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|| News Item: Posted 2008-07-29

Photographer's Toy Box: Pop Goes The (TTL) Flash
By David Bergman

Photo by David Bergman

Photo by David Bergman

The band innerpartysystem was photographed in Times Square utilizing RadioPoppers.
I recently added some new equipment to my camera bag: the RadioPoppers. I still use Pocket Wizards, but the 'poppers are quite handy in certain situations.

First, a little primer about wireless flash systems.

In addition to my work for Sports Illustrated, I shoot quite a few band portraits. I travel a lot so I'm always trying to find ways to reduce the amount of gear to carry. Since I've been shooting Nikon, I've become a big fan of the SB-800 strobes. They're small and lightweight, and I can pack six of them along with everything I need for a typical portrait shoot in two rolling bags.

Sure, they aren't as powerful as my big, heavy, studio strobes, but they pack enough punch for most portrait situations. The best part is that I can trigger them all without any wires or external power.

There are a couple of different ways to shoot wirelessly. I'll use Nikon in my examples, but it's basically the same concept with the Canon system.

Your first option is to set the strobes on manual. Everyone should know how to work with lighting in manual mode. You already know how to shoot with your camera on manual (no, the "P" mode does not stand for "Professional!"), so you should be able to do it with your strobes as well.

The best way to trigger manual flashes is with PocketWizards. PW's have been the gold standard for years. Reliable, durable, and yes, expensive. I own six and use them all the time. They've evolved a bit over the years and include many advanced features that you may or may not need.

Since the PW's are radio triggered, they do not need to be "line of sight" and the range is incredible -- hundreds of feet depending on the conditions you're in. You can place them just about anywhere, and they will fire consistently. On a job, you don't want to worry about a cheap trigger not firing your strobes. Of course the PW's have the additional benefit of being able to trigger remote cameras with the proper cable.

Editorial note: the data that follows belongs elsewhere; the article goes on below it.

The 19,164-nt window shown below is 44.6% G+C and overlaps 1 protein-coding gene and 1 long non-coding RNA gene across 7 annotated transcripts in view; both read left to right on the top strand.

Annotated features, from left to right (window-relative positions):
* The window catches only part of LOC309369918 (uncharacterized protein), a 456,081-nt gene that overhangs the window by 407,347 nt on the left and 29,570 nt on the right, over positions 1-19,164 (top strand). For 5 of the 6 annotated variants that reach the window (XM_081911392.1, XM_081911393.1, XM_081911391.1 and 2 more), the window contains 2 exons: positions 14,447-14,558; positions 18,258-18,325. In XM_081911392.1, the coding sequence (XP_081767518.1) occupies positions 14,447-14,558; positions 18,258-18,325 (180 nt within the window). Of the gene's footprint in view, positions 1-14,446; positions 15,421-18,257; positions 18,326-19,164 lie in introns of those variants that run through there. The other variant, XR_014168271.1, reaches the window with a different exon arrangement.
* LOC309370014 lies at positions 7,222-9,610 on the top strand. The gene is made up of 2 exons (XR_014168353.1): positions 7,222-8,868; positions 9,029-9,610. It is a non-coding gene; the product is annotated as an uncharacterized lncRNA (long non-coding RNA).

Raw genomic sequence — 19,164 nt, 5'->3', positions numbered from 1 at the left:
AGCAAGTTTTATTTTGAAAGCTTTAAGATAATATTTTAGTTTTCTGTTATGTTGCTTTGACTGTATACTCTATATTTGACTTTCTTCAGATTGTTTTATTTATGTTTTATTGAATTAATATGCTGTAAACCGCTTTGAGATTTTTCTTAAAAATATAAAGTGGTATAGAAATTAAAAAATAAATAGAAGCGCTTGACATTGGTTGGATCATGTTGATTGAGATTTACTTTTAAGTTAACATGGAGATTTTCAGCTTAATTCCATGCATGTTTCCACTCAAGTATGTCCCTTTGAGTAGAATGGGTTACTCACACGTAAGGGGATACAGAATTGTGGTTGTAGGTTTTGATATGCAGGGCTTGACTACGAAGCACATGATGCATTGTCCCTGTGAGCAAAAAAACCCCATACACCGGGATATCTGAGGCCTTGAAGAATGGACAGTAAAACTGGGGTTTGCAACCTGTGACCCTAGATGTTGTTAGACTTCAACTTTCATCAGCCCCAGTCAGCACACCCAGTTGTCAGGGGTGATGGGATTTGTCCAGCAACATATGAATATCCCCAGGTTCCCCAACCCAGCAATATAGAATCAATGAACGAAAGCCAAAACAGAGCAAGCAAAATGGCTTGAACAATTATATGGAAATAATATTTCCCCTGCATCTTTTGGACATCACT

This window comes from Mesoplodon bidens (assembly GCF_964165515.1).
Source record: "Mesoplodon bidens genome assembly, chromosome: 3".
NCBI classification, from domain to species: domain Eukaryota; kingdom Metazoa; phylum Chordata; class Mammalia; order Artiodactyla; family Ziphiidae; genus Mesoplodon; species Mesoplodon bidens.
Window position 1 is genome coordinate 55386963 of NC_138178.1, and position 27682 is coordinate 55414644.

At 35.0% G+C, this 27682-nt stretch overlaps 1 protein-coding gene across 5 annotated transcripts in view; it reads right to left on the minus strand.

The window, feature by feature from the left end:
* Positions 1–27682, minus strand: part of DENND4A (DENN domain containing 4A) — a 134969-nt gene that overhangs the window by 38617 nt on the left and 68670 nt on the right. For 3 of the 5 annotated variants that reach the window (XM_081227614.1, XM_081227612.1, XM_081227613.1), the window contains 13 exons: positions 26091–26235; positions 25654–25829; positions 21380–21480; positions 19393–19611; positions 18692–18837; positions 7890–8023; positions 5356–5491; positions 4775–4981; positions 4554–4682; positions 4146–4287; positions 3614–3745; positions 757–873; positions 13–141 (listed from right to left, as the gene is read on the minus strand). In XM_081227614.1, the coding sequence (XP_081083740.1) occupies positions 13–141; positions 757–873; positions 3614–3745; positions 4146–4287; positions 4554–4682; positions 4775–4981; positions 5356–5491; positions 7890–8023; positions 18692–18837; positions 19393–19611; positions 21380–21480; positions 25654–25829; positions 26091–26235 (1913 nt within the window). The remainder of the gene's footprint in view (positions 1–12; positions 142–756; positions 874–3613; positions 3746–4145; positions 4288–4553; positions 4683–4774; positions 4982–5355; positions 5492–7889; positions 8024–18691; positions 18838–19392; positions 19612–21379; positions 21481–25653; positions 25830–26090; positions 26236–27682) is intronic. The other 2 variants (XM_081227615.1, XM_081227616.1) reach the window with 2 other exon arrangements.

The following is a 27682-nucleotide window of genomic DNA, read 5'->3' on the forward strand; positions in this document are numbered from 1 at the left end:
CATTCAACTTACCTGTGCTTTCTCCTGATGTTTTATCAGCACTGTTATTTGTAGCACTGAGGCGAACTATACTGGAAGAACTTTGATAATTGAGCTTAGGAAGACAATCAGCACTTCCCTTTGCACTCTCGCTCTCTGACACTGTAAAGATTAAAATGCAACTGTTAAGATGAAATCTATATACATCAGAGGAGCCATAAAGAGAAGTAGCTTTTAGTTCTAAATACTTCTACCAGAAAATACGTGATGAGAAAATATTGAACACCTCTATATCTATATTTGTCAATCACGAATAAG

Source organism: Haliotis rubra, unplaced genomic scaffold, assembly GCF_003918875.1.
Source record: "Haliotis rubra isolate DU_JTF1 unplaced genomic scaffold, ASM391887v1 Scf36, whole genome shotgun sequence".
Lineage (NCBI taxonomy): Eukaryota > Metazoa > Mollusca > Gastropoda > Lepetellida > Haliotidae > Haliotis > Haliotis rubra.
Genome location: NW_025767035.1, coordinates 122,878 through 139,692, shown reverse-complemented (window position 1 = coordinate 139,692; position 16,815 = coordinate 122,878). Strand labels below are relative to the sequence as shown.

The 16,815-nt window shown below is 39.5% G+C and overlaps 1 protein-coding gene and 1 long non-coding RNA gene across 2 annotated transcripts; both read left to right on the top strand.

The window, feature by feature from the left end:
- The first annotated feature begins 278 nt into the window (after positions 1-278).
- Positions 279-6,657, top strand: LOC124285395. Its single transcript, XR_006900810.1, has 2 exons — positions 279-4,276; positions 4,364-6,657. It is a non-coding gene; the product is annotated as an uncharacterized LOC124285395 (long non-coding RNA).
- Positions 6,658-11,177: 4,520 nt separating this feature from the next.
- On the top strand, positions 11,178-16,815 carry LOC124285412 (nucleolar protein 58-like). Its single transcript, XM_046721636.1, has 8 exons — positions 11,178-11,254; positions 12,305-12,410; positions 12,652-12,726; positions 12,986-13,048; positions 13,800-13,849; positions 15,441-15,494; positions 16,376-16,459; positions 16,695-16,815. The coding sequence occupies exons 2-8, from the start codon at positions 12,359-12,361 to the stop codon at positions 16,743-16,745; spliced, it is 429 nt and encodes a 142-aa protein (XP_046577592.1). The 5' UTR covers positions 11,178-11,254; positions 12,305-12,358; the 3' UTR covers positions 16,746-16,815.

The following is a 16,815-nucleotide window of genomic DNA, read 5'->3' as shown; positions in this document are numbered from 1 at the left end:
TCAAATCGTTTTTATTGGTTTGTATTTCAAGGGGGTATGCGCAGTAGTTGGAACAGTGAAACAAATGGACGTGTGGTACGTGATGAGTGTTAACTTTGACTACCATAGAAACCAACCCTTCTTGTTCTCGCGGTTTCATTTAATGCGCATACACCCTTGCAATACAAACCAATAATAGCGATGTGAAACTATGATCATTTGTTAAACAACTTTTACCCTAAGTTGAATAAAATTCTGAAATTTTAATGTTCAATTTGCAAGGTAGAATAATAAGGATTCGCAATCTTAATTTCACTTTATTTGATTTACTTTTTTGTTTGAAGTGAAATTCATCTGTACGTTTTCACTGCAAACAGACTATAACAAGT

But the main thing you need to know about PW's is that they are not TTL. The info that our fancy cameras generate (telling the flash exactly how much light to put out based on distance to subject and other factors read TTL -- "Through The Lens") is not transmitted by the Pocket Wizards. So you have to use your strobes on manual or one of the other non-TTL modes.

The other main issue is convenience. If you have a strobe mounted up high or in some inconvenient location, and you realize it's putting out too much or too little light, you have to physically get to the strobe to change its power level.

Photo by David Bergman

Photo by David Bergman
The Nikon or Canon wireless systems are TTL. Very cool technology. When you put the Nikon SU-800 (or another SB-800) on your hot shoe, you can set it up as the "master," and it will communicate wirelessly with all of your other strobes. Not only will it help you get your exposures in the ballpark, but you can also dial in exposure compensation and ratios right from the camera. In the Nikon system, you have three "groups" so you can assign any number of strobes to A, B, or C. When you realize that your backlight is too bright (group C, for example), you can just dial it down at the camera. It took me a while to learn to "trust" the TTL strobes, but they are incredibly accurate if you know how to use them.

The downside of the system is that it's based on infrared technology and is "line of sight," so the sensor on every strobe must be able to "see" your triggering unit. That makes it difficult to put a light behind furniture or inside a softbox. Also, the range is pretty short, and it doesn't always work outside in direct sunlight.

I often shoot using both methods. I'll use the TTL technology on the lights I can see and put Pocket Wizards on the ones I can't.